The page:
(Bloomberg) — US authorities are digging into the internal financial dealings of Barry Silbert’s expansive crypto empire, according to people familiar with the matter.
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Federal prosecutors in Brooklyn are scrutinizing transfers between Digital Currency Group Inc. and an embattled subsidiary that offers crypto lending services, said the people, who asked not to be named because the probe hasn’t been made public. They’re also delving into what investors were told about those transactions.
Prosecutors have started requesting interviews and documents, one of the people said. The Securities and Exchange Commission is also conducting an investigation, another person said. The probes are in early phases and neither Silbert, Digital Currency Group, nor any of its subsidiaries have been accused of wrongdoing.
Silbert referred a request for comment to a DCG spokesperson. In a statement, the company said, “DCG has a strong culture of integrity and has always conducted its business lawfully. We have no knowledge of or reason to believe that there is any Eastern District of New York investigation into DCG.”
Genesis, the subsidiary whose unit offers lending services, said in a statement that it doesn’t comment on specific legal or regulatory matters. “Genesis maintains regular dialogue and cooperates with relevant regulators and authorities when it receives inquiries,” it said.
The SEC and US Attorney’s Office for the Eastern District of New York declined to comment. It’s unclear specifically which intercompany activity is drawing scrutiny.
Cracks in Silbert’s Digital Currency Group juggernaut started to show after Genesis sustained heavy losses from the collapse last year of hedge fund Three Arrows Capital. As the crypto rout deepened in late 2022, scrutiny over the web of financial relationships at DCG intensified.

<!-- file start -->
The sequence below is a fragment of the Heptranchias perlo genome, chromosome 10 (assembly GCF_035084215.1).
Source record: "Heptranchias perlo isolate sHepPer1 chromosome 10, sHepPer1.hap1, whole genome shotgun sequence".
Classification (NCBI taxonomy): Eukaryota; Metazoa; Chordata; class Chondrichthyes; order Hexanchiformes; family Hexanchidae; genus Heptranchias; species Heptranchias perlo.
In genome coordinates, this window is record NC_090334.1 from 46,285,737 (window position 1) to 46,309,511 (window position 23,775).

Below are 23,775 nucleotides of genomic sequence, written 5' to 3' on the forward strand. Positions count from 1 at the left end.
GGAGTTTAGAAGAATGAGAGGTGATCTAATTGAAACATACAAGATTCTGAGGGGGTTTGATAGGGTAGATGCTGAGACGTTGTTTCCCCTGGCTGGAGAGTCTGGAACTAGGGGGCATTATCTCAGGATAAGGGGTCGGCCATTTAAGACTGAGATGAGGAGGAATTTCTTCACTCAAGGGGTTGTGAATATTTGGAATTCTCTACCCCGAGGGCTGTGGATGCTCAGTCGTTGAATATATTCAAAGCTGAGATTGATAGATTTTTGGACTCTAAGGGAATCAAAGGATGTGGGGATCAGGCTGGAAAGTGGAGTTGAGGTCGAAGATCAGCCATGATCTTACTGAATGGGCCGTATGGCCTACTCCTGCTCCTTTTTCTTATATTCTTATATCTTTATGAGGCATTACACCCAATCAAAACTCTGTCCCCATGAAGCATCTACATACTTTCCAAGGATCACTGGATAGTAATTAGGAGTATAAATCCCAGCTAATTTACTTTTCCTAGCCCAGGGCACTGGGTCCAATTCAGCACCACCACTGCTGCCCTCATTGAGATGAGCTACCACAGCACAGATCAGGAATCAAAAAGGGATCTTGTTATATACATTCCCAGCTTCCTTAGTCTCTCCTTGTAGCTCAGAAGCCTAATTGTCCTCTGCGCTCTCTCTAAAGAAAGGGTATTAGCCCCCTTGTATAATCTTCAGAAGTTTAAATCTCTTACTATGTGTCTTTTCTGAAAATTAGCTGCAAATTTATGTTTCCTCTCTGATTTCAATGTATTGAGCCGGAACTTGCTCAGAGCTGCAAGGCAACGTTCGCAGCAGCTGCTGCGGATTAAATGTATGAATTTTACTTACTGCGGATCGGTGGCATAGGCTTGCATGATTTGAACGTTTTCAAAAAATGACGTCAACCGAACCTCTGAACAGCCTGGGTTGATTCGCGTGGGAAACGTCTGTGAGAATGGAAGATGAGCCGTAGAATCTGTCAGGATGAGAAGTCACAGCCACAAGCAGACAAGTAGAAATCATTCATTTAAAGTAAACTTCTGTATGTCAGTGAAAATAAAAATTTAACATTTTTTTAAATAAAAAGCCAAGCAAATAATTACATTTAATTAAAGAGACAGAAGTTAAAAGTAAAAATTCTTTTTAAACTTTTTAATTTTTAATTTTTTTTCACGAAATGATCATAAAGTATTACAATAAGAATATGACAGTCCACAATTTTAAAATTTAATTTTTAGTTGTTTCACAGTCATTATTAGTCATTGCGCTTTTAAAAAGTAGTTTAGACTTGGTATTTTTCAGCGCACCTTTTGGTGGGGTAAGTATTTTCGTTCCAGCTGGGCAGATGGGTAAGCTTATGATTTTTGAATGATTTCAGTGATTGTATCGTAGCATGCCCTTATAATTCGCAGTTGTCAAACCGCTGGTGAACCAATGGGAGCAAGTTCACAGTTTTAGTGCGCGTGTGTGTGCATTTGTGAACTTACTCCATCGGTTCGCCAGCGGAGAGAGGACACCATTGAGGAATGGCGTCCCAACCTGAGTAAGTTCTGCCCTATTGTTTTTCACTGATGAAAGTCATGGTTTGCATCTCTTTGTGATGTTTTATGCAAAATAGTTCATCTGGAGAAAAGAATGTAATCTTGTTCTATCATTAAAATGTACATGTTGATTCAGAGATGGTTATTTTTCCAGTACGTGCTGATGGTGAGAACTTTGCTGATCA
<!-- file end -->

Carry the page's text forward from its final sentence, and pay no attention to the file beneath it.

Financial pressure ramped up further following crypto exchange FTX’s sudden and spectacular collapse in November. Genesis Global Capital, the lending arm of Genesis, was hit particularly hard and halted customer withdrawals and new loan originations. The freeze remains in place.
One of the people familiar with the criminal probe said the investigation into Silbert’s empire began prior to FTX’s implosion.
For its part, DCG has said it’s insulated from the troubles at Genesis.
In a November letter to shareholders, Silbert disclosed that DCG received about $575 million in loans from Genesis Global Capital that are due this May. He also mentioned a $1.1 billion promissory note due in June 2032, resulting from DCG assuming liabilities Genesis had from exposure to Three Arrows. Silbert is DCG’s chief executive as well as the group’s founder.
Silbert added that intercompany loans between DCG and Genesis were made in the ordinary course of business and “always structured on an arm’s length basis and priced at prevailing market interest rates.”
The reach of DCG, one of crypto’s last-standing empires, is sprawling: In addition to Genesis, it also controls digital-asset manager Grayscale Investments, which helms a multi-billion dollar Bitcoin trust.
DCG, which was once valued at $10 billion, is also the parent of crypto-mining service provider Foundry Digital, news publication CoinDesk and Luno, a London-based exchange it acquired in 2020.
The conglomerate announced on Thursday it planned to shutter wealth manager HQ at the end of this month. DCG also said that Genesis Global Trading Inc., the brokerage unit of Genesis, was laying off roughly 30% of its staff.
Cameron Winklevoss, who co-founded Gemini Trust Co., has been publicly clashing with Silbert.
Gemini had partnered with Genesis Global Capital to offer the product that lets users earn high yields on their cryptocurrency holdings for which withdrawals remain halted. Customers haven’t been able to pull money from the product known as Earn since mid-November.
Winklevoss recently accused Silbert of stalling efforts to resolve the issue and claimed DCG and Genesis are “beyond commingled.”
In response, Silbert denied several of Winklevoss’s accusations in a Tweet. He said that DCG had delivered a proposal to Genesis and advisers for Winklevoss on Dec. 29, but didn’t receive a reply. He added that “DCG has never missed an interest payment to Genesis and is current on all loans outstanding.”
–With assistance from Olga Kharif, Sonali Basak and Katie Greifeld.
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